9th annual Kakabeka Falls Bluegrass Festival

Red Lake's Franklin, second from left, performs at the Kakabeka Falls Bluegrass Festival with Bill Leplant on mandolin, Lou Hebert on the Dobro and Stan Laevens on harmonica.

The folksy notes of bluegrass music skipped out of the open doors of the large wooden building nestled amongst the trees at the Kakabeka Falls Bible Camp this weekend, defying the overcast sky and occasional downpours of rain.

It was the ninth annual Kakabeka Falls Bluegrass Festival and the entertainment did not disappoint.

“Everybody was really pleased with the lineup,” said Lou Hebert, president of the Thunder Bay Bluegrass and Old Tyme Music Association, organizers of the event.

People made their way across the lawn from the camp ground area to the main stage inside Tabernacle in the Pines Sunday morning to hear local musician Rob Donaldson start off the final day of festivities.

The Tabernacle, a comfortable building, cozy and inviting, makes this Bluegrass festival unique, offering an indoor venue.

“We’re fortunate we have that building,” said Hebert. “It’s a very special place for us to play. It’s the right atmosphere for our kind of music.”

It also means weather is not such a big factor in the success of the event, which is a good thing, according to Eddy Van Ramshorst, one of the event founders.

“Seven out of the nine years have been bad weather,” said Van Ramshorst. “It’s just a bad time of year to have an outdoor event because the weather’s always questionable.”

But weather doesn’t deter the fans from camping out for the weekend. Bill and P.J. Gillespie have been attending the event for at least the last five years.

They come “for the music, of course,” said P.J. But also for the camaraderie, said Bill.

“So many of our friends are both from here and from (the U.S.),” said Bill. “We belong to the Minnesota Bluegrass Association as well so it’s a big family.”

While the Kakabeka event is not huge, said Hebert, “it’s not like other places in southern Ontario or Minnesota, we’re in the middle of nowhere,” it has a lot of heart, attracting fans and performers from Minnesota, Red Lake, Dryden and Sudbury.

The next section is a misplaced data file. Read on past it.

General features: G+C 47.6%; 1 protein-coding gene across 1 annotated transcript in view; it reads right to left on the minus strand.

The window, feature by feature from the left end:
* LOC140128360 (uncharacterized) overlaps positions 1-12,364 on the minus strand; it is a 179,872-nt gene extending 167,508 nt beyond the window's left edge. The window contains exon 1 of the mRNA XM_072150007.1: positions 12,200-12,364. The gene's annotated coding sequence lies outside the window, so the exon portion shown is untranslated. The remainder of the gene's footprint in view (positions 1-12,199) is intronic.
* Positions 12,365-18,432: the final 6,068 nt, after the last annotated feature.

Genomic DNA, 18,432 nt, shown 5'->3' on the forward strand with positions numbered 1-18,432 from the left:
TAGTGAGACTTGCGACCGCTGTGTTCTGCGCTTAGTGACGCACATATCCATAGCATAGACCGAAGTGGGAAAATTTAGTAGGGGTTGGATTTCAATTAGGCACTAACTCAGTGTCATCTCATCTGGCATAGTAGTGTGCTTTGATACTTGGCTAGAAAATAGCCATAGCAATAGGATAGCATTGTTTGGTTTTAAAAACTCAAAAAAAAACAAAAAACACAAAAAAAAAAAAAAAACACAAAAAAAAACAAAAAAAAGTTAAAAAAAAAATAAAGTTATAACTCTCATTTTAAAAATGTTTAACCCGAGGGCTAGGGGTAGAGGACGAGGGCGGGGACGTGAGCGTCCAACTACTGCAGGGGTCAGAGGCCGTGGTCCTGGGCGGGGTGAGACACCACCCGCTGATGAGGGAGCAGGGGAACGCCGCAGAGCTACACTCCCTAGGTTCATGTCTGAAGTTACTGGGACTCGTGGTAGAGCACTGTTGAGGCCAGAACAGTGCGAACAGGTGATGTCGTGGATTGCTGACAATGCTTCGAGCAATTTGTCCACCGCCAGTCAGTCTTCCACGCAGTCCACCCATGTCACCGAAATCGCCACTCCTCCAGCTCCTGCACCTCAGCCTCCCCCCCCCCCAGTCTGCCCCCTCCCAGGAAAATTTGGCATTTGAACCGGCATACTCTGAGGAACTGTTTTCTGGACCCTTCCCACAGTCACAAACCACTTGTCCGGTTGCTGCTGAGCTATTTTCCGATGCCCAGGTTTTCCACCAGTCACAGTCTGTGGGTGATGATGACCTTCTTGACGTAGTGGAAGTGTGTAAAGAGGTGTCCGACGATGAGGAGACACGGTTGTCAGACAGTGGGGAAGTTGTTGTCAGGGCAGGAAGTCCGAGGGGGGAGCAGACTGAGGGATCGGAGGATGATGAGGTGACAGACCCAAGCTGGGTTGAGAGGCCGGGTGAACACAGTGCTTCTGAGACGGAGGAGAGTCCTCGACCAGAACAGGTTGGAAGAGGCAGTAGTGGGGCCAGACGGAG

Sunday’s headliner was Red Lake’s Franklin Mullen, a life-long musician and singer-songwriter.

“This is the best show I’ve ever played,” he said, because of the crowd. “(A fan) said ‘you put your heart and soul into your music.’ That’s all I want to here. It’s a blast.”

Mullen, who travelled for years playing on the road and last year signed with major music label BMG, auditioned last year at the open mike for a spot on the main stage this year.

“I played five songs and three different guys came up and asked if I was interested in playing next year on the main stage,” he said. “I would love to play.”

The Kakabeka Bluegrass Festival has its roots in an event called Gospel Fest that was held at Marina Park a number of years ago, said Van Ramshorst.

“We went to that and thought that is a great thing,” he said of his band The Kings Highway. “So we started this one here as a gospel thing on a Sunday afternoon.”

The three-hour Sunday afternoon event grew and grew and eventually became the three-day Bluegrass Festival.

In the beginning The Kings Highway did everything, said Van Ramshorst.

“We did the sound system, we hired the bands, we did food, making hamburgers and everything,” he said, explaining he and his wife eventually had to take time off work to organize the event. “It was getting too big so then we got a committee and we’re always looking for volunteers.”

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